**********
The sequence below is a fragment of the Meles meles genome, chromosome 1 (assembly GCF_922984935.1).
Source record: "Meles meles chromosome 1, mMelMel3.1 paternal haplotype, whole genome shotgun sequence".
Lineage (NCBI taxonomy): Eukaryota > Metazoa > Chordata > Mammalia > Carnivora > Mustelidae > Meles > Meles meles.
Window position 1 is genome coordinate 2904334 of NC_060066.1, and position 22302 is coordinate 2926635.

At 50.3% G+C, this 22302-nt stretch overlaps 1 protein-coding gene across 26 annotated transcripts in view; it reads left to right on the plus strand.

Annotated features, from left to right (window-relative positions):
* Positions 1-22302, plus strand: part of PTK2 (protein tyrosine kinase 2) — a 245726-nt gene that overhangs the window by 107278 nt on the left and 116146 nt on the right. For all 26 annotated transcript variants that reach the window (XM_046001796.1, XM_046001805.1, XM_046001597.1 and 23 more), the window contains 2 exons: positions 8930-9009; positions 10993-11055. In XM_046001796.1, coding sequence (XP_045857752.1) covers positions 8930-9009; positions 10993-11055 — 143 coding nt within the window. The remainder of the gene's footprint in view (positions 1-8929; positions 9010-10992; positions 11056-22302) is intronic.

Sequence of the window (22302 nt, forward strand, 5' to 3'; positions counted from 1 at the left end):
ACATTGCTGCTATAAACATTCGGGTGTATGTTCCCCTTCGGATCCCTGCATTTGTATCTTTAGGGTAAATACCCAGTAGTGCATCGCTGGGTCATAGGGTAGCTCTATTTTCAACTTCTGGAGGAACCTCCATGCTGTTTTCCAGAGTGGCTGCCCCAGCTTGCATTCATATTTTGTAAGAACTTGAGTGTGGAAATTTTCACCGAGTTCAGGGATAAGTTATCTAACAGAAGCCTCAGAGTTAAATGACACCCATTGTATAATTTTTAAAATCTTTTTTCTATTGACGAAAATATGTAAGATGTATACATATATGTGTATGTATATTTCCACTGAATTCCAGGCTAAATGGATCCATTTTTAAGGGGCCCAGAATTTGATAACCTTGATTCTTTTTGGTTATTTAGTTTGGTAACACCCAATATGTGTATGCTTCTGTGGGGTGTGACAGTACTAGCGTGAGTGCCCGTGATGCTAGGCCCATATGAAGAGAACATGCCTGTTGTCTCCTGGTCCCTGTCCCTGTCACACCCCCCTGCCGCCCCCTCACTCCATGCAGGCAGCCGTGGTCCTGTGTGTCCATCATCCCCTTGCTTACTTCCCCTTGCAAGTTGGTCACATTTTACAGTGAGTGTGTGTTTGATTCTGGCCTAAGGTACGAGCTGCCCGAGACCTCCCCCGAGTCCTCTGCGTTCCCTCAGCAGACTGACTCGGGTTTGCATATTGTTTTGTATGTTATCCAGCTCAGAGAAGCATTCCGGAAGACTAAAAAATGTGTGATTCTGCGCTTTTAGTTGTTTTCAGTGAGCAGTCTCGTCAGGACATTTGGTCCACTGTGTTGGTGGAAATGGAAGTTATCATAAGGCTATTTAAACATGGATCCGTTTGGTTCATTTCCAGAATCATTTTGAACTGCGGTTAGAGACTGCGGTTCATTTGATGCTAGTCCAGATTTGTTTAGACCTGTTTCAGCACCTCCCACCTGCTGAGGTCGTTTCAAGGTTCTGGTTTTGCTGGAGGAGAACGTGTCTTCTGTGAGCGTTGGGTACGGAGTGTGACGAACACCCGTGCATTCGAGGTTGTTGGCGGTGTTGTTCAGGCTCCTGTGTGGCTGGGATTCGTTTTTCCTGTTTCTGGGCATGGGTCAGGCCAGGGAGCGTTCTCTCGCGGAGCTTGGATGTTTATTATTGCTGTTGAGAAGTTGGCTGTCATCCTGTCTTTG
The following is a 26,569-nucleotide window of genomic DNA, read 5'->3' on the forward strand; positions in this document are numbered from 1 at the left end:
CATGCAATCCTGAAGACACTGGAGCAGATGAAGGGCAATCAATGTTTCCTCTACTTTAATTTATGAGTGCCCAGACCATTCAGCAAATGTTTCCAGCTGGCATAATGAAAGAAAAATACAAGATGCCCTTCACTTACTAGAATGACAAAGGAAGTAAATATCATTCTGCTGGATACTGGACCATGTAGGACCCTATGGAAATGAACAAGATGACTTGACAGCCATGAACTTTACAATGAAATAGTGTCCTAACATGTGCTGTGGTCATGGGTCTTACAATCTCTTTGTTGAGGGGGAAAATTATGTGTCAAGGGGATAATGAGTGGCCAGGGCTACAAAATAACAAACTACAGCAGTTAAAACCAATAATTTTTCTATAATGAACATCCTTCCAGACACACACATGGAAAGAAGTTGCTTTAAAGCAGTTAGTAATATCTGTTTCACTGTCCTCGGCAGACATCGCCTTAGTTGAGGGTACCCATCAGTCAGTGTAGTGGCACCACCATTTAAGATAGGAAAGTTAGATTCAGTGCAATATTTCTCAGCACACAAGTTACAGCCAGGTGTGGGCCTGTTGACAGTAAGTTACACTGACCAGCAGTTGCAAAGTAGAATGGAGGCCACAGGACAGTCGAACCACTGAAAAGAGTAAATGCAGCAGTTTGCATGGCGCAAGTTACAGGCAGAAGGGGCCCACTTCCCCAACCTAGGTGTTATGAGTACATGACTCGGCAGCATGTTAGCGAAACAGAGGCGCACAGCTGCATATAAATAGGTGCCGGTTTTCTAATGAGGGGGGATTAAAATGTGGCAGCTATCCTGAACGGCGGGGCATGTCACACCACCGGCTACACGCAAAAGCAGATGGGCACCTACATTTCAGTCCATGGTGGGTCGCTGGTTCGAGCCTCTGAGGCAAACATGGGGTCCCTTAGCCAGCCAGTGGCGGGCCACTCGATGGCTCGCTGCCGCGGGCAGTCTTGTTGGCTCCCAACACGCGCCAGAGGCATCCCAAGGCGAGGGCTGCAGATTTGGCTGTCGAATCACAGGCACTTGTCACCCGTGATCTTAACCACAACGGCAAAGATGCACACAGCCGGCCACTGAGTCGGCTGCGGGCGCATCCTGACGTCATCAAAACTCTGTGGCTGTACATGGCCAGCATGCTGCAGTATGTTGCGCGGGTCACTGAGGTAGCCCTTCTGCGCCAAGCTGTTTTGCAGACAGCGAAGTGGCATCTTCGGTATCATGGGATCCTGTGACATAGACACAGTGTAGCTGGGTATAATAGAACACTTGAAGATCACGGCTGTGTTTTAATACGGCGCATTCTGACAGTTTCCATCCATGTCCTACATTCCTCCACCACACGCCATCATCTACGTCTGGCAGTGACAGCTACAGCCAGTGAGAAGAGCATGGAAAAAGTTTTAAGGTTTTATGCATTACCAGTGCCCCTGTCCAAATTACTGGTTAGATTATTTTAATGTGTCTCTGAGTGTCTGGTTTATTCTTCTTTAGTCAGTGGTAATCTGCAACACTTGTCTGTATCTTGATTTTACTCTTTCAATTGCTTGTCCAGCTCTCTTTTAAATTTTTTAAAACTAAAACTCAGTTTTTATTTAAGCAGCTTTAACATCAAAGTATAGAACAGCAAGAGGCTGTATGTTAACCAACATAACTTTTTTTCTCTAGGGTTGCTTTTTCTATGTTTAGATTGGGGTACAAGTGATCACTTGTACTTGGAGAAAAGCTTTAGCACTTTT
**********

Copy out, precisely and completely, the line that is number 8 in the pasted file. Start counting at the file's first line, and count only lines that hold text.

Sequence of the window (22302 nt, forward strand, 5' to 3'; positions counted from 1 at the left end):